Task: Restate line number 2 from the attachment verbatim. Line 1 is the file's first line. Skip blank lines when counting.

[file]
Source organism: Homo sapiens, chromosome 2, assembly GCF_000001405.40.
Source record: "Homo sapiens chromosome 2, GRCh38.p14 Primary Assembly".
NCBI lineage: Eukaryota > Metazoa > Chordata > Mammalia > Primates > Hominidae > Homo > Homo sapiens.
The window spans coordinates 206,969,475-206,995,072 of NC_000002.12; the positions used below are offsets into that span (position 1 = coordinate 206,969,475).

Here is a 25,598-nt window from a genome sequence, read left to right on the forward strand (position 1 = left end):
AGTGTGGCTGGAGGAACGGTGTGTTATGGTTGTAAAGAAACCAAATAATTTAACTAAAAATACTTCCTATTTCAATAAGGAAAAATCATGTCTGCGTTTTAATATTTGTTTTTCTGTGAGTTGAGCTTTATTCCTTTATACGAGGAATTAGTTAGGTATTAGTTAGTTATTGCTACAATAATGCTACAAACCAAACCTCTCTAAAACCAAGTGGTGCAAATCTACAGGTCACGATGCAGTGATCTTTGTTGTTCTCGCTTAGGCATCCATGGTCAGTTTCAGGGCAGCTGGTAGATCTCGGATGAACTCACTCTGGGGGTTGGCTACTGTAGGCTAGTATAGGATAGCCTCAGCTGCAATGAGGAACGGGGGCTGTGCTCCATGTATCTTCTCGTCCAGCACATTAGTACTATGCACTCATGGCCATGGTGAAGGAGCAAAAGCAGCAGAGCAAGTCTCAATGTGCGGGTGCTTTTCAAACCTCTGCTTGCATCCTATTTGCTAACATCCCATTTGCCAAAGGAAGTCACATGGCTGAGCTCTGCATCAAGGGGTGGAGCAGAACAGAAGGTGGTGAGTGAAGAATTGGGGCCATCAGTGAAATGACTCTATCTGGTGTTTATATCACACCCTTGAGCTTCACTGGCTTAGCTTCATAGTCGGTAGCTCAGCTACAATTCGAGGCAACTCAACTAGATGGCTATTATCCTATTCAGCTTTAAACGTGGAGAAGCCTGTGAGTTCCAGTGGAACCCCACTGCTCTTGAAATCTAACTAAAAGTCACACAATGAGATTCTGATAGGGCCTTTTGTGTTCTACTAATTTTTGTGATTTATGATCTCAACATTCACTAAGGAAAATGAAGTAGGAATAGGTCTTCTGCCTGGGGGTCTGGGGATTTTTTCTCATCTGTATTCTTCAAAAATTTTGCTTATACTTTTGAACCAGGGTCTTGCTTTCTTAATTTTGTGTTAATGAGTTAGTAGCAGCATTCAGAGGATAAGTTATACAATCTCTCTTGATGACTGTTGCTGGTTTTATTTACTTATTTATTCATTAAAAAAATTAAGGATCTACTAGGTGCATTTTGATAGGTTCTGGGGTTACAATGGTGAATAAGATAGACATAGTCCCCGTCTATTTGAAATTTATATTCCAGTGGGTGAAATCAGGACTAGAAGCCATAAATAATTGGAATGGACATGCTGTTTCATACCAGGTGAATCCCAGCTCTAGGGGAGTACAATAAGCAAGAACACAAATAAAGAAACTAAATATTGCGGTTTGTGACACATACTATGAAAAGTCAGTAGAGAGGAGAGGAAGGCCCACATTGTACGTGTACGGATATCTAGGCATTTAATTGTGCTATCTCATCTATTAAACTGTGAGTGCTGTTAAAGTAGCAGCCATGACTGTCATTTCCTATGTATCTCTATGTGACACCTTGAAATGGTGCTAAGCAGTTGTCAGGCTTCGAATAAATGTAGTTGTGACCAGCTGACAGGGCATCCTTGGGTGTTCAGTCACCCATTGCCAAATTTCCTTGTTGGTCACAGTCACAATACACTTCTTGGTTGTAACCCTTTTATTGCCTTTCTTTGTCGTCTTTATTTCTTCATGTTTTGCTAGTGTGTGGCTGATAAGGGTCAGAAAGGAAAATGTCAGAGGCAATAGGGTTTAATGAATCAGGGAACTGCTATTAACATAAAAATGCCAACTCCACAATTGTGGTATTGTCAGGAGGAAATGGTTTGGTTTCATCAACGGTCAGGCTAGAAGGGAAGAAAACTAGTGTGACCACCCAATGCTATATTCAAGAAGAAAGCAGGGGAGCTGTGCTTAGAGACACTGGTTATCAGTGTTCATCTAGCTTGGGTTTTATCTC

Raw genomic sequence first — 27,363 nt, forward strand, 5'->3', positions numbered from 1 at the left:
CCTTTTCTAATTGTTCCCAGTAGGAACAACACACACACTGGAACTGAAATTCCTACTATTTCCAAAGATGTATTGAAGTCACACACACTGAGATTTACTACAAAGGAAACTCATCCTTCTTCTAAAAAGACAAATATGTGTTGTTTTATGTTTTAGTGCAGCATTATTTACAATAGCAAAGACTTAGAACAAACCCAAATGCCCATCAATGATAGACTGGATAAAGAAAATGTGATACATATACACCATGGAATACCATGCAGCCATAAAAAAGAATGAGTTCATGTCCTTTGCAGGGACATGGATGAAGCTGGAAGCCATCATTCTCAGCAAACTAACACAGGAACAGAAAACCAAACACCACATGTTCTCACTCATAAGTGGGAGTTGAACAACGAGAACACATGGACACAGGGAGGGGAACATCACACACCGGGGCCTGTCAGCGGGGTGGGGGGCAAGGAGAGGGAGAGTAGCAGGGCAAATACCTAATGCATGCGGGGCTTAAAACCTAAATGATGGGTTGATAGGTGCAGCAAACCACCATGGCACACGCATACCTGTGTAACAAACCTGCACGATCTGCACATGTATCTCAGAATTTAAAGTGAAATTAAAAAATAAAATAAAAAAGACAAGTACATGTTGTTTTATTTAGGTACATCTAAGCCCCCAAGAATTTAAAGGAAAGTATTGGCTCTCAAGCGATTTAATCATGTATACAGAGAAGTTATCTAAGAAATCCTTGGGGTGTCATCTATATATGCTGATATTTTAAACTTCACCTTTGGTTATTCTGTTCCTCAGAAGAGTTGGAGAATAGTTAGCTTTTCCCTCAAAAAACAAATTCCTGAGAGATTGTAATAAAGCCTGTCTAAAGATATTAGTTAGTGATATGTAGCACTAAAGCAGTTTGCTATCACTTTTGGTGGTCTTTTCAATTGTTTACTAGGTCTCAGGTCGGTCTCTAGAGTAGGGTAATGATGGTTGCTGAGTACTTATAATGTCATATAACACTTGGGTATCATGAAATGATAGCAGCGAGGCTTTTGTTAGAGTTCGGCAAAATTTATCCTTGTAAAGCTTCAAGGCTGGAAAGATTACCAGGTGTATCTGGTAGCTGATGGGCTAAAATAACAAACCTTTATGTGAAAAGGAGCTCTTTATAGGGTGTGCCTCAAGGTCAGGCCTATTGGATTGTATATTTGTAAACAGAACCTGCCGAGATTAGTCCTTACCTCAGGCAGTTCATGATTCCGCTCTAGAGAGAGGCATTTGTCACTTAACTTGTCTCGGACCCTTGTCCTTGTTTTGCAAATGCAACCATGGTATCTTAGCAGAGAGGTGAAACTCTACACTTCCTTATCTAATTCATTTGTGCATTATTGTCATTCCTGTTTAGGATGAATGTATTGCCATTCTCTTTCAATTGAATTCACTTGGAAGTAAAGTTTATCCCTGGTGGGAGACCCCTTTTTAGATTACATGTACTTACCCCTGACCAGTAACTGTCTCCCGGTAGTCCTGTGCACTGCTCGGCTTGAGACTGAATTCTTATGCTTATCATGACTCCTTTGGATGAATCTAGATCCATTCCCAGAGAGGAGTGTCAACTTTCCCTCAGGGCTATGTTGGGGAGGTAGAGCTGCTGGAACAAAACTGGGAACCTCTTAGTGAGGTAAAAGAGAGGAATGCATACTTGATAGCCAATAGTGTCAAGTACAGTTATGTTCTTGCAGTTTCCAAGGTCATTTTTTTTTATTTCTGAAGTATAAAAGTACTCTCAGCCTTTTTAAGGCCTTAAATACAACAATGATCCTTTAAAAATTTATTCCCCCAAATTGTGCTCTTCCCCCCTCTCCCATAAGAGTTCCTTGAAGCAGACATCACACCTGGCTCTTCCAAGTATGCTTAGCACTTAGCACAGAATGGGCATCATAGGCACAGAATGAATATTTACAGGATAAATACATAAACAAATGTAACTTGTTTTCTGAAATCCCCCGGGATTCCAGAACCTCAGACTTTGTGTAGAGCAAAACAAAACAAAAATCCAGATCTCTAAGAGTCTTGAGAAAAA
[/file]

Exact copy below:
Source record: "Homo sapiens chromosome 2, GRCh38.p14 Primary Assembly".